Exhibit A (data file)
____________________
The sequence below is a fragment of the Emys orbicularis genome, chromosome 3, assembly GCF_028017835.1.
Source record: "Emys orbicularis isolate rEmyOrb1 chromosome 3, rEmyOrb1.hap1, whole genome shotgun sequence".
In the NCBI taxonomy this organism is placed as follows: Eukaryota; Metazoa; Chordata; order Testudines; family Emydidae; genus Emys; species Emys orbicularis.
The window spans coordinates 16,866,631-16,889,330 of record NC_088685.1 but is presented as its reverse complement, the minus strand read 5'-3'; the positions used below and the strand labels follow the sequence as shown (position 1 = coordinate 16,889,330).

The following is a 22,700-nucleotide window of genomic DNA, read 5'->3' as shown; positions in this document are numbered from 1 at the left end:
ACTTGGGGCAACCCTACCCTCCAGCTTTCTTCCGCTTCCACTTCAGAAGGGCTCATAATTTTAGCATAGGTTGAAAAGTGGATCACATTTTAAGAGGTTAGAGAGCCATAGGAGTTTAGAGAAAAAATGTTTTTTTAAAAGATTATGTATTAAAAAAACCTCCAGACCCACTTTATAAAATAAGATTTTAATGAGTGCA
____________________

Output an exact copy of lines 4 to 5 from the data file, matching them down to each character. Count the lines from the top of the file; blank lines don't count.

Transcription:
The window spans coordinates 16,866,631-16,889,330 of record NC_088685.1 but is presented as its reverse complement, the minus strand read 5'-3'; the positions used below and the strand labels follow the sequence as shown (position 1 = coordinate 16,889,330).

The following is a 22,700-nucleotide window of genomic DNA, read 5'->3' as shown; positions in this document are numbered from 1 at the left end: